Insurance companies should be immediately ‘taken to task’ and put an end to injured people being used as scapegoats for high motor premiums, say claimant lawyers.
Not-for-profit campaign group the Association of Personal Injury Lawyers (APIL) today (31 July) welcomed a shift towards ‘transparency and truth’ in the outcome of an inquiry into whiplash claims and the cost of motor insurance.
“Finally, some realities about the whiplash claims system have been recognised,” said APIL chief executive Deborah Evans. “The Transport Select Committee has acknowledged that the Government has, so far, largely been influenced by the insurance industry in its plans to tackle high motor premiums, and called for insurers to get their house in order. I couldn’t agree more,” she went on.
“Some of the real mischief lies in credit hire and repair practices, which the Office of Fair Trading has described as ‘dysfunctional’. And we need to see an end to insurers trying to cheaply pay off crash victims before a medical assessment has been carried out,” Deborah explained.
“The issue of whiplash claims and their effect on premiums has been subject to much propaganda. But the committee recognises that the number of claims has fallen*, and that reports of the level of fraudulent claims are essentially based on guesswork,” she added. “Its recommendation for the insurance industry to provide better data about fraudulent injury claims, so that there is a stronger evidence base for policy decisions, is very welcome indeed”.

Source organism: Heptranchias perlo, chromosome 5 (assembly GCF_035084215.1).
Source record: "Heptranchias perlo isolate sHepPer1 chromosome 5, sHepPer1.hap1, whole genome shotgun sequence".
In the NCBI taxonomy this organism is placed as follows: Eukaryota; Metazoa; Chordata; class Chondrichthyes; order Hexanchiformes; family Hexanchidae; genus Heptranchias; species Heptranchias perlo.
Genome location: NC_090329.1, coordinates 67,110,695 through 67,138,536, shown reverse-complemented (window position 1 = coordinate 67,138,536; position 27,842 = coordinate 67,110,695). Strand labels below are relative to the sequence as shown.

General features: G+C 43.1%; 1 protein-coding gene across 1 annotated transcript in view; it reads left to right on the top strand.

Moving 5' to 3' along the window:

The committee also said that plans to send whiplash claimants through the small claims court could be counterproductive in efforts to detect and discourage fraudulent and spurious claims.
“The Government must listen to reason. To send whiplash claims to the small claims court will punish genuinely injured people by leaving them unrepresented. It will create an opportunity for claims management companies to take on cases in exchange for a share of the victim’s compensation, as we’ve seen with PPI claims, leading to a boom in cold calling and texting which could ultimately encourage more claims,” said Deborah.